Mom also demonstrated what principled leadership was all about as a professional and community leader. Growing up, she took me to local town hall discussions and involved me in community service. I was a Girl Scout and mom was by my side volunteering regularly with the Girl Scout troop to develop programs to serve residents at nursing homes. She also volunteered at Northern Virginia’s women’s business center where she taught entrepreneurship and would take me along to some of her classes. I’ll never forget take your daughter to work day. When she worked as General Counsel and secretary of the Board for AdvaMed (formerly HIMA), she would sit me in her chair and told me I deserve and am good enough to have a seat at the table.
Fun fact about yourself: I used to be a print model for educational textbooks. My famous picture, is me with a milk mustache. I took this picture at age 4 when I lived in Illinois and the very same picture showed up 12 years later in my high school health text book in Virginia.
Favorite book: Having our Say: The Delany Sisters’ First 100 Years
Favorite movie: Dirty Dancing
Favorite musical performer: I love music so it’s hard for me to pick. Beyoncé or Bruno Mars if I need to dance, Jill Scott if I want to groove and Prince for the entire show.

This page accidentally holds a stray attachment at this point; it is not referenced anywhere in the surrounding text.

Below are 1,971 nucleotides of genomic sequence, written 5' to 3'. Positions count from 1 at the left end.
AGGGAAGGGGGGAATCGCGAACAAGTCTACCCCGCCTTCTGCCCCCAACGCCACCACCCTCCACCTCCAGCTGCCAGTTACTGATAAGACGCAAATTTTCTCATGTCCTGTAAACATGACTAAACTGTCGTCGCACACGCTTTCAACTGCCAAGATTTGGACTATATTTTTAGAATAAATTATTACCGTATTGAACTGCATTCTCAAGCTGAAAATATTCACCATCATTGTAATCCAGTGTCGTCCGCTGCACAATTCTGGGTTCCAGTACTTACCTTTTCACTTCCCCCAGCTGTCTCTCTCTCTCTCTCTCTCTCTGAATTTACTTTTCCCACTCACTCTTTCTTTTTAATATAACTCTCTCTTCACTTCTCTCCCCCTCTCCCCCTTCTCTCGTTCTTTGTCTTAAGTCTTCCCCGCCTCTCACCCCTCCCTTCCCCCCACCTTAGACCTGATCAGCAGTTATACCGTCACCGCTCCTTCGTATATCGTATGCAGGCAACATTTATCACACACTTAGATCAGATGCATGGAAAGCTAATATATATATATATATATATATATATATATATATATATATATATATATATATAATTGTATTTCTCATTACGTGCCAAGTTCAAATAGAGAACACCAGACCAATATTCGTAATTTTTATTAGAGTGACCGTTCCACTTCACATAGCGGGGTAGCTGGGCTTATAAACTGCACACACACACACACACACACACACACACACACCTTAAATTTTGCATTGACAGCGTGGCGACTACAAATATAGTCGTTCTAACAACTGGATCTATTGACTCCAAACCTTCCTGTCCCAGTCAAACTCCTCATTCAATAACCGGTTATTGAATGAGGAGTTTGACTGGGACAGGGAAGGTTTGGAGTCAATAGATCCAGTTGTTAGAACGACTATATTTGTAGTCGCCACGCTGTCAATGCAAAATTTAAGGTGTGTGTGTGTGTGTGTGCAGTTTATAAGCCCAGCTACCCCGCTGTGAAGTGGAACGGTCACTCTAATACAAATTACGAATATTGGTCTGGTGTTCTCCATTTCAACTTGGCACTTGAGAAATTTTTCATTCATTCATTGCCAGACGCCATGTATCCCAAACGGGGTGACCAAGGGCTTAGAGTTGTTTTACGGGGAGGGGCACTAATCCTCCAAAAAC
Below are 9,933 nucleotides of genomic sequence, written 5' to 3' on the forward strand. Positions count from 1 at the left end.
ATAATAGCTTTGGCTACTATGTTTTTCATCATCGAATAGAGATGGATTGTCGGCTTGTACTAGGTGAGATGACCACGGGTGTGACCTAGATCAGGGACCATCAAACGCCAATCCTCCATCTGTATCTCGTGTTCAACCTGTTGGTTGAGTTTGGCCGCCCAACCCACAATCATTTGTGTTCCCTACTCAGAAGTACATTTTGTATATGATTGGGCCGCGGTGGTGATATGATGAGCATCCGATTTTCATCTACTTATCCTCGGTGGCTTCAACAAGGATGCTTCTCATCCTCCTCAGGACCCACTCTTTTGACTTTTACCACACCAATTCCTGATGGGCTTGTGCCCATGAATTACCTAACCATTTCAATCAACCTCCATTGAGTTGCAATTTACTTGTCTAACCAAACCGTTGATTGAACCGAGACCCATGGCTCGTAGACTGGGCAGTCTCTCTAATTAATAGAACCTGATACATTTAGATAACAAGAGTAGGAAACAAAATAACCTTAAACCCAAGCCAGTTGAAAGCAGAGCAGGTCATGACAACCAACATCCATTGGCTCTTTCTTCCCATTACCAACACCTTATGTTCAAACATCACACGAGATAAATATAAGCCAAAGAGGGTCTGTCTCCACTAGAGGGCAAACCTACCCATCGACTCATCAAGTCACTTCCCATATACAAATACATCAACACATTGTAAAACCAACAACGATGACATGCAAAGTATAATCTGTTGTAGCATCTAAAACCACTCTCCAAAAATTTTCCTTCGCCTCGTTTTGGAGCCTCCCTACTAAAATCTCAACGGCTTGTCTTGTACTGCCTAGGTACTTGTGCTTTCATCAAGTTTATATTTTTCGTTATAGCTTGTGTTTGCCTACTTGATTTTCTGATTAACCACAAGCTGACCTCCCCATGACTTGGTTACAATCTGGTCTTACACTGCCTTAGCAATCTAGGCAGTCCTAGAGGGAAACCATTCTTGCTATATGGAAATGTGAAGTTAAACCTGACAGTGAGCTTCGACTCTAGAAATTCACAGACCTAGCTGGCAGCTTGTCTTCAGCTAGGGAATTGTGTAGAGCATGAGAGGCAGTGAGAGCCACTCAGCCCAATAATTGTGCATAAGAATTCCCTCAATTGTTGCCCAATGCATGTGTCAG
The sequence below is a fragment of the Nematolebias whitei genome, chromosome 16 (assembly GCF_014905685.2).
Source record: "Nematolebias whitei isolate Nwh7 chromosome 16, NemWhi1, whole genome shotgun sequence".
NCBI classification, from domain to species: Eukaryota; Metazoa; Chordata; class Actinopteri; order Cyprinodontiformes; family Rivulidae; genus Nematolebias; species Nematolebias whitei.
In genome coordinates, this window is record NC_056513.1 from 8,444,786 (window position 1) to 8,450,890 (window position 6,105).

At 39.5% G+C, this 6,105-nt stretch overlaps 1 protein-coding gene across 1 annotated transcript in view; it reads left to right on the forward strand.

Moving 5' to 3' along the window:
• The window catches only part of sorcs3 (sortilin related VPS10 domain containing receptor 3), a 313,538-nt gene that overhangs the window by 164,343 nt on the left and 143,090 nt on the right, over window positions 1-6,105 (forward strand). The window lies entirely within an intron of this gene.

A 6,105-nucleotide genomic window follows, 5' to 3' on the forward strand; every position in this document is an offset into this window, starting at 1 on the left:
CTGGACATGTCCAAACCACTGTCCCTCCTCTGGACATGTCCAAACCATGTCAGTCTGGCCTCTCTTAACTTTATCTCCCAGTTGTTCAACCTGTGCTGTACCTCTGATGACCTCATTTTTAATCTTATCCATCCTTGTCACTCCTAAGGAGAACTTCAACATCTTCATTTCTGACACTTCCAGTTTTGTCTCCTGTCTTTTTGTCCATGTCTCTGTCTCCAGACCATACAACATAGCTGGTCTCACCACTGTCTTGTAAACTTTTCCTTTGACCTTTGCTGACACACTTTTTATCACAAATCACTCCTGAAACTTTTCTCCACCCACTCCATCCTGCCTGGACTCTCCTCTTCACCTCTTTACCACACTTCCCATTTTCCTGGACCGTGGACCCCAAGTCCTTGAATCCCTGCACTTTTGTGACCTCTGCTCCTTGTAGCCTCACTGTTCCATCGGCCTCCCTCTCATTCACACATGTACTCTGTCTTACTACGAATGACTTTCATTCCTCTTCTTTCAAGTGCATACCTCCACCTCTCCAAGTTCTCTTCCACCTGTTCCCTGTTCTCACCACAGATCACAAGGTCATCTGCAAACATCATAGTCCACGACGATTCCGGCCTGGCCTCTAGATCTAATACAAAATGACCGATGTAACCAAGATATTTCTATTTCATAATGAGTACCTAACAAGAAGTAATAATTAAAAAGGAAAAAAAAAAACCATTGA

Favorite television show: A Different World
Favorite vacation spot: Key West, Florida
Hobbies? Visiting small historical downtowns and sites across the United States. I love history, and often history of underrepresented minorities is not on the marquee. A few weeks ago, I went to a New England town and asked about the Black history sight. Que shocked look on concierge’s face, as she responds, “We had Black history week last month.” Awkward silence. Turns out all of the towns revered buildings were built with or financed by slave labor.
African American, woman, Jewish, other groups of history is American history and everywhere. Just not always prominently featured. Sometimes it is buried, literally right in plain sight.
Dancing. I love going to all sorts of dance shows from Alvin Ailey to the Boston Ballet. I grew up doing jazz, tap, jazz and lyrical at competitive dance competitions. It was like the show Dance Moms, in real life.
What made Ellen such an invaluable addition to the class of 2016?
“In contrast to the charged and divisive blowups over race on other campuses last Fall, at MIT Ellen Rice Staten led a group of graduate students in a highly constructive dialogue with MIT President Reif and his leadership team about the issues facing African American students on campus. This collaborative form of activism is something Ellen plans to bring to her work post-Sloan as the founder of Stratovia, an organization that strives to leverage stories and data to create real, practical, workable and measurable opportunities that will open access underrepresented minorities in the STEM academic and working environments. Ellen earned her Bachelors in Political Science and MPP from Georgetown University. Before business school she worked as a consultant for Deloitte and LMI specializing in national healthcare reform and implementation.” — Maura Herson , Director, MBA & MSMS Programs Office, MIT, Sloan School of Management